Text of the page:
“If you take something from voters, especially something as cherished and critical as health care, and that’s what this is, that’s a very politically dangerous decision,” she said of Republicans’ approach to abortion rights.

Some Republicans are trying to backslide or soften their positions.

In Arizona, ads are hammering Blake Masters, the Republican Senate nominee for calling abortion “demonic,” punishing doctors who perform the procedure and curbing primaries rape and incest exceptions. In a post-primary interview with The Republic of ArizonaMr. Masters called the state’s 15-week ban “a reasonable solution” and expressed his desire to “reflect the will of the Arizonans.”

On the air, however, few Republicans have had an answer. One notable exception is the New Mexico governor’s race; Mark Ronchetti, the Republican nominee to run against Governor Michelle Lujan Grisham, is below firework his position on abortion.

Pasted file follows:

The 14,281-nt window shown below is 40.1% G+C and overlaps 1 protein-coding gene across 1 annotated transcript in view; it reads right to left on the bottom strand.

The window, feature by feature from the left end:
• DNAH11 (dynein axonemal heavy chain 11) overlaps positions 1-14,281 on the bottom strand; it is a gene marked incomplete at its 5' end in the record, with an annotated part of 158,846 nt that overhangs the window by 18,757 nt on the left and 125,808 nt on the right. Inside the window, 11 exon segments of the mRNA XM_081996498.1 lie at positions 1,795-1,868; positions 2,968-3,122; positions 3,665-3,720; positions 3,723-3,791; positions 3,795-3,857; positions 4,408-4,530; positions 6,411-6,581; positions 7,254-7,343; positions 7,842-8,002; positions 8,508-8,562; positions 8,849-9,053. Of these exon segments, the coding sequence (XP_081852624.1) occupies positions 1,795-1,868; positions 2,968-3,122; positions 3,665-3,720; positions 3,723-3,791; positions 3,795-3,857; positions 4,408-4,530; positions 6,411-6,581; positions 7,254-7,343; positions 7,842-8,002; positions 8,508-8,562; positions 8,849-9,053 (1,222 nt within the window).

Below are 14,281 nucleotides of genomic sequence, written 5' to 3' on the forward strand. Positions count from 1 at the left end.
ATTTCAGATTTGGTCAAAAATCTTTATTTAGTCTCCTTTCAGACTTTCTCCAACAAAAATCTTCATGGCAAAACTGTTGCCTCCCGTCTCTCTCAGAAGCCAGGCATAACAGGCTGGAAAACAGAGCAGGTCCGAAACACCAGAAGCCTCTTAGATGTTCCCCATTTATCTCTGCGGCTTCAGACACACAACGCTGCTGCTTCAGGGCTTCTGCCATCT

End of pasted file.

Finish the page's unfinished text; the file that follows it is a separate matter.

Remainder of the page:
“Personally, I’m pro-life, but I believe we can all work together towards a policy that reflects our shared values,” said Mr. Ronchetti in a campaign spot in which he set out his position on the matter.

Josh Shapiro, the Pennsylvania Attorney General and Democratic nominee for governor, opened his first general election ad by Mr. To appeal to Mastriano about abortion.

In an interview, Mr. Shapiro said voters were particularly attuned to the issue because the state-led legislature had exceeded the strict abortion limits he would pronounce and Mr. Mastriano would sign.

“There’s an intensity around this,” he said. “They know the next Pennsylvania governor will decide this.”

The night before, Mr. Shapiro said, he had met a Republican woman in the Lehigh Valley who told him she was voting for him—her first Democratic vote—for abortion.

“It has brought people to our campaign and has taken people off the sidelines to get involved, like no other issue,” Shapiro said of the impact of abortion after the Supreme Court ruling. “We just saw an explosion.”

This website uses cookies to improve your experience. We'll assume you're ok with this, but you can opt-out if you wish. Accept Read More